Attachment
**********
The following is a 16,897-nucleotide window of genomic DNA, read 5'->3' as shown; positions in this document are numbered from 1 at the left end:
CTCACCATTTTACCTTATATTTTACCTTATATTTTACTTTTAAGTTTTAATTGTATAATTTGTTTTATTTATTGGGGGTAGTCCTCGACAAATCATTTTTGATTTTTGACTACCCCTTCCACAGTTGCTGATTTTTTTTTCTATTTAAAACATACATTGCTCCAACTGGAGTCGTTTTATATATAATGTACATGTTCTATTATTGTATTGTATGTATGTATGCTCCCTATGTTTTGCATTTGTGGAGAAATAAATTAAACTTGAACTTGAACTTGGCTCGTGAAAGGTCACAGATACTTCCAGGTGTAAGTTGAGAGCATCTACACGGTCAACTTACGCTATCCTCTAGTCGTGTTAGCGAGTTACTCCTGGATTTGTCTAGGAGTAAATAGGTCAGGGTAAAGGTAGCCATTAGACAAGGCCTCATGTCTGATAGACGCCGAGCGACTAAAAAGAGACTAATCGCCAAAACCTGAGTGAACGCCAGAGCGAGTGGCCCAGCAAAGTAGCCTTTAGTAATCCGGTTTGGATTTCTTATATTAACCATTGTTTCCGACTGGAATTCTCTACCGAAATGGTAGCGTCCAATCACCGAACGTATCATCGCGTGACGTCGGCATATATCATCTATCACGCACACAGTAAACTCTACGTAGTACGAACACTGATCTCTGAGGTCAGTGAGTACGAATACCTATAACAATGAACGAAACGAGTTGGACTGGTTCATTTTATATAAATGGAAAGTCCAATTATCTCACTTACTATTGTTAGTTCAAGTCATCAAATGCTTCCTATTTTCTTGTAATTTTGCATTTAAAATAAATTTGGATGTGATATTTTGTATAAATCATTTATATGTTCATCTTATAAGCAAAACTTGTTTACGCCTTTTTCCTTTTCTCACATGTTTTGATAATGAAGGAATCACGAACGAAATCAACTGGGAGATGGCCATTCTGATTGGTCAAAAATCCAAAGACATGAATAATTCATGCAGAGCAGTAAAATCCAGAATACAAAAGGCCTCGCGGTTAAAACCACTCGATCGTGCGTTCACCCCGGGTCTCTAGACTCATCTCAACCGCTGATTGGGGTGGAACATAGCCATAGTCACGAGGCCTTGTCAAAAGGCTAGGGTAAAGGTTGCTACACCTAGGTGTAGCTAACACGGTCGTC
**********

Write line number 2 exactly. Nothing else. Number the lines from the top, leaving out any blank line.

CTCACCATTTTACCTTATATTTTACCTTATATTTTACTTTTAAGTTTTAATTGTATAATTTGTTTTATTTATTGGGGGTAGTCCTCGACAAATCATTTTTGATTTTTGACTACCCCTTCCACAGTTGCTGATTTTTTTTTCTATTTAAAACATACATTGCTCCAACTGGAGTCGTTTTATATATAATGTACATGTTCTATTATTGTATTGTATGTATGTATGCTCCCTATGTTTTGCATTTGTGGAGAAATAAATTAAACTTGAACTTGAACTTGGCTCGTGAAAGGTCACAGATACTTCCAGGTGTAAGTTGAGAGCATCTACACGGTCAACTTACGCTATCCTCTAGTCGTGTTAGCGAGTTACTCCTGGATTTGTCTAGGAGTAAATAGGTCAGGGTAAAGGTAGCCATTAGACAAGGCCTCATGTCTGATAGACGCCGAGCGACTAAAAAGAGACTAATCGCCAAAACCTGAGTGAACGCCAGAGCGAGTGGCCCAGCAAAGTAGCCTTTAGTAATCCGGTTTGGATTTCTTATATTAACCATTGTTTCCGACTGGAATTCTCTACCGAAATGGTAGCGTCCAATCACCGAACGTATCATCGCGTGACGTCGGCATATATCATCTATCACGCACACAGTAAACTCTACGTAGTACGAACACTGATCTCTGAGGTCAGTGAGTACGAATACCTATAACAATGAACGAAACGAGTTGGACTGGTTCATTTTATATAAATGGAAAGTCCAATTATCTCACTTACTATTGTTAGTTCAAGTCATCAAATGCTTCCTATTTTCTTGTAATTTTGCATTTAAAATAAATTTGGATGTGATATTTTGTATAAATCATTTATATGTTCATCTTATAAGCAAAACTTGTTTACGCCTTTTTCCTTTTCTCACATGTTTTGATAATGAAGGAATCACGAACGAAATCAACTGGGAGATGGCCATTCTGATTGGTCAAAAATCCAAAGACATGAATAATTCATGCAGAGCAGTAAAATCCAGAATACAAAAGGCCTCGCGGTTAAAACCACTCGATCGTGCGTTCACCCCGGGTCTCTAGACTCATCTCAACCGCTGATTGGGGTGGAACATAGCCATAGTCACGAGGCCTTGTCAAAAGGCTAGGGTAAAGGTTGCTACACCTAGGTGTAGCTAACACGGTCGTC